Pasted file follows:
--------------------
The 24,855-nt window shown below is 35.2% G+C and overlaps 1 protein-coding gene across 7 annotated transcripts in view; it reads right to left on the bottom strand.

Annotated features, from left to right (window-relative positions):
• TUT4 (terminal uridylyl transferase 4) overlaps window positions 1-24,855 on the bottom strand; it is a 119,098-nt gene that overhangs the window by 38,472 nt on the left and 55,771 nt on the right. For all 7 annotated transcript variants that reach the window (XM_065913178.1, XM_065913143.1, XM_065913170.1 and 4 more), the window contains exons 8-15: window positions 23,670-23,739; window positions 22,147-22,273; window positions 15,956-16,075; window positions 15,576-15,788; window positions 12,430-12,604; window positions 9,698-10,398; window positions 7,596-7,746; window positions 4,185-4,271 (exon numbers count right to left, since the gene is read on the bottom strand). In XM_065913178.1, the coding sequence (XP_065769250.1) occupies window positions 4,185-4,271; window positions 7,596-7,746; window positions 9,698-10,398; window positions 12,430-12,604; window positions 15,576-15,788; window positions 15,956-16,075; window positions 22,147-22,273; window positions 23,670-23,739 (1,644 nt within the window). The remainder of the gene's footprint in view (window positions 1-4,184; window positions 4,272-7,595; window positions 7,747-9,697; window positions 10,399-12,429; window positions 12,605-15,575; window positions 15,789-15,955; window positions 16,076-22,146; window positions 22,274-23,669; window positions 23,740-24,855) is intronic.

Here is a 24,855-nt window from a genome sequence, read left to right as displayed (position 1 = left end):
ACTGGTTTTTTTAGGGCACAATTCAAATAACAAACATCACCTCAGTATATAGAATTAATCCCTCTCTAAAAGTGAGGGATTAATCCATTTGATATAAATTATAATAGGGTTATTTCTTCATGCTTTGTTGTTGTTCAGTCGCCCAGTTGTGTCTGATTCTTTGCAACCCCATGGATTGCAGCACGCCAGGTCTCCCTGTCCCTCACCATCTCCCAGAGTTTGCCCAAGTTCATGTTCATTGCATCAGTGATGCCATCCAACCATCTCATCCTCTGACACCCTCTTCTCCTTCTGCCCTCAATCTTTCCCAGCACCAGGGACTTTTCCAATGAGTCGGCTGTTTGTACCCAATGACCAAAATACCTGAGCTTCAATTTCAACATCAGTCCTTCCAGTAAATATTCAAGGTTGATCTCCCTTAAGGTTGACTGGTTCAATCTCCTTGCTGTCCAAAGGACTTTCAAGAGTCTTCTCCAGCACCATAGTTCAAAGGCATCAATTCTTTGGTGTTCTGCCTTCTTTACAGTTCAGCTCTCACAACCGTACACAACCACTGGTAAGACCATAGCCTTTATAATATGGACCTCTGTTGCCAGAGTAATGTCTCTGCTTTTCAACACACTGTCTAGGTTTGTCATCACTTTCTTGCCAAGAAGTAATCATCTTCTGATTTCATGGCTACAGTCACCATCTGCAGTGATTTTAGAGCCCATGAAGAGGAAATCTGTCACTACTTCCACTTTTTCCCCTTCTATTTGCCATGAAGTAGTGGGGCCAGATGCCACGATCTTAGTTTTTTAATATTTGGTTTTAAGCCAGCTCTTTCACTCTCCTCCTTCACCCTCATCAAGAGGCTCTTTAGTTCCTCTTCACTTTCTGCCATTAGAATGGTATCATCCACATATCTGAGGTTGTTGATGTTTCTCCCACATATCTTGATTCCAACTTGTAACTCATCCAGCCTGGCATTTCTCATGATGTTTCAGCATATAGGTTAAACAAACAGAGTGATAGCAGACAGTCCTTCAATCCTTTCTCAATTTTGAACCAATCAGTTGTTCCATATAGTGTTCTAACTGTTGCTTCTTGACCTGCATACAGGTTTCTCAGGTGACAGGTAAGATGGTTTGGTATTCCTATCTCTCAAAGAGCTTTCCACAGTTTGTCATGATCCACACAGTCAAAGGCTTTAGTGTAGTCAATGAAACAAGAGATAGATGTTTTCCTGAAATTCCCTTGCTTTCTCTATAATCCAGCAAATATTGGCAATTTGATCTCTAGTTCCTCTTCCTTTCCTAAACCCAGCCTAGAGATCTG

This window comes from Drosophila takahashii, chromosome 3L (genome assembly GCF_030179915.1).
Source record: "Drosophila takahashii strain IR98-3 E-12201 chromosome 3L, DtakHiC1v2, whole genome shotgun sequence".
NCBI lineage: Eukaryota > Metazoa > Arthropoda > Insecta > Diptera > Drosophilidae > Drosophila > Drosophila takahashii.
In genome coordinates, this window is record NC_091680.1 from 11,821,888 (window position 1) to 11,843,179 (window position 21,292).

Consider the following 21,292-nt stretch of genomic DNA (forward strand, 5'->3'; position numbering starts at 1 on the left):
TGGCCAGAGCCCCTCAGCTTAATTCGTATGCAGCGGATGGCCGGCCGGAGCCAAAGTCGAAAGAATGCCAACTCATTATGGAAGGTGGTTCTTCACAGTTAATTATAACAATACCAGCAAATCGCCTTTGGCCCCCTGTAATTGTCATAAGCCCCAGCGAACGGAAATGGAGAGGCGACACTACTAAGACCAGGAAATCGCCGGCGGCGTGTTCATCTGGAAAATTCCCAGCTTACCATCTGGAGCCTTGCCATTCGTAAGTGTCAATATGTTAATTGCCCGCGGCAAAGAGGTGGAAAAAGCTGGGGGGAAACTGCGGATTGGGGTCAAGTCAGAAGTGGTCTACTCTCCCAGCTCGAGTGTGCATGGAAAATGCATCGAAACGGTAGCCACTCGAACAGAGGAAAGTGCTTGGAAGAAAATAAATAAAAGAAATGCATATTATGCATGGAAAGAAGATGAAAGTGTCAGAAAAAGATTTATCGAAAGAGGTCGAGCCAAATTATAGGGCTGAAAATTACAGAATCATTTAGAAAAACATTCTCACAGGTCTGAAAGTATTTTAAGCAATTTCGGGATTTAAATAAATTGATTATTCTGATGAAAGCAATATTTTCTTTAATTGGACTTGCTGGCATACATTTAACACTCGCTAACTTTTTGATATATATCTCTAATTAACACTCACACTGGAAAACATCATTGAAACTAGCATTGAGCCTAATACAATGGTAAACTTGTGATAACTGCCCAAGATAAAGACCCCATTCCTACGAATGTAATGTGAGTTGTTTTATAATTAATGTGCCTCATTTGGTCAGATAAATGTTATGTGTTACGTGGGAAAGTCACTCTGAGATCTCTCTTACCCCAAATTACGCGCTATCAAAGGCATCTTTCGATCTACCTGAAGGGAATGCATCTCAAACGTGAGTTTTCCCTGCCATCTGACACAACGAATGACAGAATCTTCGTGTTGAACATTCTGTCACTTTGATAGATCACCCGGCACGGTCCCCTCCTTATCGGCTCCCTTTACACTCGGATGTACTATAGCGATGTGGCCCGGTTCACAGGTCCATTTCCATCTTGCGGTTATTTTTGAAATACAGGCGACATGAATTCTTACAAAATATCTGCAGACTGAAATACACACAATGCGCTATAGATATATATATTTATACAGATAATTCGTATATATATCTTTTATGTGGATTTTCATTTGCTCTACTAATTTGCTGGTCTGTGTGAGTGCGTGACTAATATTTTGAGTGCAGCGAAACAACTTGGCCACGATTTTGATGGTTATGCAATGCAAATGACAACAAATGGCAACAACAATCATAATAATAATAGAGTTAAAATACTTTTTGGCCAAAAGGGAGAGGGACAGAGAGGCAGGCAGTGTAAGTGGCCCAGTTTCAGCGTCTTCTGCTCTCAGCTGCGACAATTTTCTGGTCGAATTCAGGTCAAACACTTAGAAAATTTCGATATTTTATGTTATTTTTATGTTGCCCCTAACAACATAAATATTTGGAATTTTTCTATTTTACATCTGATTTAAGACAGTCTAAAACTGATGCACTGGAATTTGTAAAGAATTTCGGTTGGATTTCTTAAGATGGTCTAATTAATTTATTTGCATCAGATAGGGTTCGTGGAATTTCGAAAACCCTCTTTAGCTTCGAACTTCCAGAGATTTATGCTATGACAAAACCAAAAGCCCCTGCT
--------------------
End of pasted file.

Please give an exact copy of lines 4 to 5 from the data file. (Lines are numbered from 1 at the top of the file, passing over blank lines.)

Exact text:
Here is a 24,855-nt window from a genome sequence, read left to right as displayed (position 1 = left end):
ACTGGTTTTTTTAGGGCACAATTCAAATAACAAACATCACCTCAGTATATAGAATTAATCCCTCTCTAAAAGTGAGGGATTAATCCATTTGATATAAATTATAATAGGGTTATTTCTTCATGCTTTGTTGTTGTTCAGTCGCCCAGTTGTGTCTGATTCTTTGCAACCCCATGGATTGCAGCACGCCAGGTCTCCCTGTCCCTCACCATCTCCCAGAGTTTGCCCAAGTTCATGTTCATTGCATCAGTGATGCCATCCAACCATCTCATCCTCTGACACCCTCTTCTCCTTCTGCCCTCAATCTTTCCCAGCACCAGGGACTTTTCCAATGAGTCGGCTGTTTGTACCCAATGACCAAAATACCTGAGCTTCAATTTCAACATCAGTCCTTCCAGTAAATATTCAAGGTTGATCTCCCTTAAGGTTGACTGGTTCAATCTCCTTGCTGTCCAAAGGACTTTCAAGAGTCTTCTCCAGCACCATAGTTCAAAGGCATCAATTCTTTGGTGTTCTGCCTTCTTTACAGTTCAGCTCTCACAACCGTACACAACCACTGGTAAGACCATAGCCTTTATAATATGGACCTCTGTTGCCAGAGTAATGTCTCTGCTTTTCAACACACTGTCTAGGTTTGTCATCACTTTCTTGCCAAGAAGTAATCATCTTCTGATTTCATGGCTACAGTCACCATCTGCAGTGATTTTAGAGCCCATGAAGAGGAAATCTGTCACTACTTCCACTTTTTCCCCTTCTATTTGCCATGAAGTAGTGGGGCCAGATGCCACGATCTTAGTTTTTTAATATTTGGTTTTAAGCCAGCTCTTTCACTCTCCTCCTTCACCCTCATCAAGAGGCTCTTTAGTTCCTCTTCACTTTCTGCCATTAGAATGGTATCATCCACATATCTGAGGTTGTTGATGTTTCTCCCACATATCTTGATTCCAACTTGTAACTCATCCAGCCTGGCATTTCTCATGATGTTTCAGCATATAGGTTAAACAAACAGAGTGATAGCAGACAGTCCTTCAATCCTTTCTCAATTTTGAACCAATCAGTTGTTCCATATAGTGTTCTAACTGTTGCTTCTTGACCTGCATACAGGTTTCTCAGGTGACAGGTAAGATGGTTTGGTATTCCTATCTCTCAAAGAGCTTTCCACAGTTTGTCATGATCCACACAGTCAAAGGCTTTAGTGTAGTCAATGAAACAAGAGATAGATGTTTTCCTGAAATTCCCTTGCTTTCTCTATAATCCAGCAAATATTGGCAATTTGATCTCTAGTTCCTCTTCCTTTCCTAAACCCAGCCTAGAGATCTG